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# Write the approximate value of specific heat capacity of water in the SI unit.A. $420Jk{{g}^{-1}}{{K}^{-1}}$ B. $400Jk{{g}^{-1}}{{K}^{-1}}$ C. $2100Jk{{g}^{-1}}{{K}^{-1}}$ D. $4200Jk{{g}^{-1}}{{K}^{-1}}$

Last updated date: 16th Sep 2024
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Hint: We know that the specific heat capacity is the amount of heat required to uniformly raise the temperature of a given sample by a small increment in temperature. Also, remember that the specific heat capacity may vary with temperature. So, we are supposed to find the amount of heat required to raise 1kg of water by 1K at a particular temperature and also find value in the SI unit.

We are asked to find the approximate value of specific heat capacity of water in the SI unit. Before that let us recall what heat capacity of a substance is.
Heat capacity of a substance can be defined as the amount of heat energy supplied in order to result in a unit change in temperature. This change can be either increase or decrease, that is, it is the amount of heat energy required to result in rise or fall of temperature by 1℃. Normally, the heat capacity of a substance is expressed by s. We can express the heat capacity as,
$s=\dfrac{Q}{\Delta T}$
Where, Q is the heat supplied, ΔT is the temperature change.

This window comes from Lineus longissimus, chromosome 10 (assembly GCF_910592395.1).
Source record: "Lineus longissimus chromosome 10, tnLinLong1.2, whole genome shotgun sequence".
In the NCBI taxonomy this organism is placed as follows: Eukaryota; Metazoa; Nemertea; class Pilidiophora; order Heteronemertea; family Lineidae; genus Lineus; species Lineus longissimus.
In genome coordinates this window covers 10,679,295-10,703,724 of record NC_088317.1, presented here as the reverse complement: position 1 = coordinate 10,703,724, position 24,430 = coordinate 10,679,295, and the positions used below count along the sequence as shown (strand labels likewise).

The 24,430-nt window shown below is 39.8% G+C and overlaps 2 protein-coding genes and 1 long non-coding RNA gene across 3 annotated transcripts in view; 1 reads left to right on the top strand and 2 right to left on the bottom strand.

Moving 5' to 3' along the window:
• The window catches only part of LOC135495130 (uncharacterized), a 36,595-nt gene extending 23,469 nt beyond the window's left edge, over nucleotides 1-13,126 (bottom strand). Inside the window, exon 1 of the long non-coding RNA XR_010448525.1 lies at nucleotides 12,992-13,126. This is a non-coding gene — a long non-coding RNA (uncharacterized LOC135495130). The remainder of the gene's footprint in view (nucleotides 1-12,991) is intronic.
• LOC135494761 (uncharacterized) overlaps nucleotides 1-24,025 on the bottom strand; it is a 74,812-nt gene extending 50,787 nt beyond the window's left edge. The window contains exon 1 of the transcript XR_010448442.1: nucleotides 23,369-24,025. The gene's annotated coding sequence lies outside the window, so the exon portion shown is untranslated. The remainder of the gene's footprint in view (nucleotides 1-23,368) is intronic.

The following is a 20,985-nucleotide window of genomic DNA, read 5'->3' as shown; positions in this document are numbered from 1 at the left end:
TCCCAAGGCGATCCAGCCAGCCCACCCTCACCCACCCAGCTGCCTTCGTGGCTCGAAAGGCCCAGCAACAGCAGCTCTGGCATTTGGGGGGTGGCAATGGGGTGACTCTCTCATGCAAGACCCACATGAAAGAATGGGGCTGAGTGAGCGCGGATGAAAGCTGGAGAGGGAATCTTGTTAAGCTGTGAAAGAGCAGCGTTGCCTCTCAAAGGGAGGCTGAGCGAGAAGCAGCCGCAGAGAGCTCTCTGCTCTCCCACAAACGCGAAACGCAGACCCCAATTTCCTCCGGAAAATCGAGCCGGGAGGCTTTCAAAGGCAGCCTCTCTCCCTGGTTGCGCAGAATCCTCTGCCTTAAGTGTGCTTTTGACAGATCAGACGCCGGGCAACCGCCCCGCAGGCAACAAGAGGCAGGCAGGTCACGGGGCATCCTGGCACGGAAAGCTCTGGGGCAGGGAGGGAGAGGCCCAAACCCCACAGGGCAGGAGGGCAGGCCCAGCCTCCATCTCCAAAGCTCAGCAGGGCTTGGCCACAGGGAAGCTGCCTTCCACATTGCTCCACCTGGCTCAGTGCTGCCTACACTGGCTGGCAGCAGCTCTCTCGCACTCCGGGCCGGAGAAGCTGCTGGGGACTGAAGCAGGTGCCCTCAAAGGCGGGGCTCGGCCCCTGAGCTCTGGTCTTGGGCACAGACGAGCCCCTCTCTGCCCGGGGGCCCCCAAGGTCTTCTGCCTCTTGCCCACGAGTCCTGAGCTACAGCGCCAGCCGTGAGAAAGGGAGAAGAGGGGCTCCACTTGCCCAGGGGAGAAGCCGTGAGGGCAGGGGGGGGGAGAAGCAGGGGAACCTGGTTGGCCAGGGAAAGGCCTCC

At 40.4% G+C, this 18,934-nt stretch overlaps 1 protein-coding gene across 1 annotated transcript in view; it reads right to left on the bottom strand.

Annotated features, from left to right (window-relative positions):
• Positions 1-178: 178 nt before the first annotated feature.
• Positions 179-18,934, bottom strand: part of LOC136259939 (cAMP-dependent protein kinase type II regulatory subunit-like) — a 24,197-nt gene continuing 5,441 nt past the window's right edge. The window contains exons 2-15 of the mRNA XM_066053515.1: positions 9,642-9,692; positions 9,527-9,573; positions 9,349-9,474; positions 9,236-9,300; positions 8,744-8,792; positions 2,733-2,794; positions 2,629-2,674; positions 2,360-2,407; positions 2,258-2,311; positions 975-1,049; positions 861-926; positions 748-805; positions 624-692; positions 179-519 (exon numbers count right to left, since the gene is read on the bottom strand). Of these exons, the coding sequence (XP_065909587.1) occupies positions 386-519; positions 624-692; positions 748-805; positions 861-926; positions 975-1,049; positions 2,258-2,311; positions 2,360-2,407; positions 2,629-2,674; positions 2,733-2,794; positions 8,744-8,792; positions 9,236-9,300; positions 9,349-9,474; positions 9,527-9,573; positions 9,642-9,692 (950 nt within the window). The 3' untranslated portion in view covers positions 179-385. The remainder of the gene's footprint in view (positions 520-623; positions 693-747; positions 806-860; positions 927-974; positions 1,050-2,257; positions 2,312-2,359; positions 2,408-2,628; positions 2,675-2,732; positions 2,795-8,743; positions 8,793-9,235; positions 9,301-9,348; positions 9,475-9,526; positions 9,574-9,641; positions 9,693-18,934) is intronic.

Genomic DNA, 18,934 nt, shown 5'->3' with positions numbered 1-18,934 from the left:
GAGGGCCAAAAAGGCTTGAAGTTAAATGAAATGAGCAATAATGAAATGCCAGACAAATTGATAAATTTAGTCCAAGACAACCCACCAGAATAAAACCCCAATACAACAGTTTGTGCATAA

In case of specific heat capacity (C) the amount of substance is specified. That is, the specific heat capacity of a substance is the amount of heat required by 1Kg of a substance to result in unit degree change (rise or fall) in temperature. It can be expressed as,
$C=\dfrac{Q}{m\Delta T}$
Where, Q is the heat supplied, ΔT is the resultant temperature change and m is the given amount of substance.
The SI unit of specific heat capacity is$Jk{{g}^{-1}}{{K}^{-1}}$.
It is important to note here that the specific heat of a substance often varies with temperature. Also, it has different values for the same substance in its different states. For example, the specific heat capacity of water (liquid) and ice is different.
For a temperature of about 25℃ the heat required to raise the temperature of 1kg of water by 1K is 4179.6 joules, that is, the specific heat capacity of water in SI unit can be given by, $4179.6Jk{{g}^{-1}}{{K}^{-1}}$ .
${{C}_{water}}\approx 4200Jk{{g}^{-1}}{{K}^{-1}}$

So, the correct answer is “Option D”.

Note: If the amount of substance was in moles, the, the heat capacity is molar specific whose SI unit is $Jmo{{l}^{-1}}{{K}^{-1}}$. Instead if the amount was expressed in volume of the substance then the specific heat is volumetric whose SI unit is $J{{m}^{-3}}{{K}^{-1}}$. We also have specific heats at constant pressure and constant volume which is expressed as ${{C}_{P}}$, ${{C}_{V}}$ respectively.